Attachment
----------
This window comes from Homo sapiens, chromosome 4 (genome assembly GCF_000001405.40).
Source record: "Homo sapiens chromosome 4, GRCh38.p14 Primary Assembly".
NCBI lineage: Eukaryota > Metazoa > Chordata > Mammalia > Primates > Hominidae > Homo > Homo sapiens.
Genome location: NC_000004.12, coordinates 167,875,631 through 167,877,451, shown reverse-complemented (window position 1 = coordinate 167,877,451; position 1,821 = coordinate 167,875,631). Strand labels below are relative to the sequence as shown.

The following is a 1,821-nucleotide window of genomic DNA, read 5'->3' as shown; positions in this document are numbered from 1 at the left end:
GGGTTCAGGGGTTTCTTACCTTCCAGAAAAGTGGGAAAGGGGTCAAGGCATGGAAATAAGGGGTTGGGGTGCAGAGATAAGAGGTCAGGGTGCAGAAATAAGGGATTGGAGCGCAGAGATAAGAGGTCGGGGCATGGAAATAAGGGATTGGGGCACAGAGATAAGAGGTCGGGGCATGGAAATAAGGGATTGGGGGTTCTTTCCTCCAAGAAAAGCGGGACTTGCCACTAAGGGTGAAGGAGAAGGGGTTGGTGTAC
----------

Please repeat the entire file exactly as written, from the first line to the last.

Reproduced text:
This window comes from Homo sapiens, chromosome 4 (genome assembly GCF_000001405.40).
Source record: "Homo sapiens chromosome 4, GRCh38.p14 Primary Assembly".
NCBI lineage: Eukaryota > Metazoa > Chordata > Mammalia > Primates > Hominidae > Homo > Homo sapiens.
Genome location: NC_000004.12, coordinates 167,875,631 through 167,877,451, shown reverse-complemented (window position 1 = coordinate 167,877,451; position 1,821 = coordinate 167,875,631). Strand labels below are relative to the sequence as shown.

The following is a 1,821-nucleotide window of genomic DNA, read 5'->3' as shown; positions in this document are numbered from 1 at the left end:
GGGTTCAGGGGTTTCTTACCTTCCAGAAAAGTGGGAAAGGGGTCAAGGCATGGAAATAAGGGGTTGGGGTGCAGAGATAAGAGGTCAGGGTGCAGAAATAAGGGATTGGAGCGCAGAGATAAGAGGTCGGGGCATGGAAATAAGGGATTGGGGCACAGAGATAAGAGGTCGGGGCATGGAAATAAGGGATTGGGGGTTCTTTCCTCCAAGAAAAGCGGGACTTGCCACTAAGGGTGAAGGAGAAGGGGTTGGTGTAC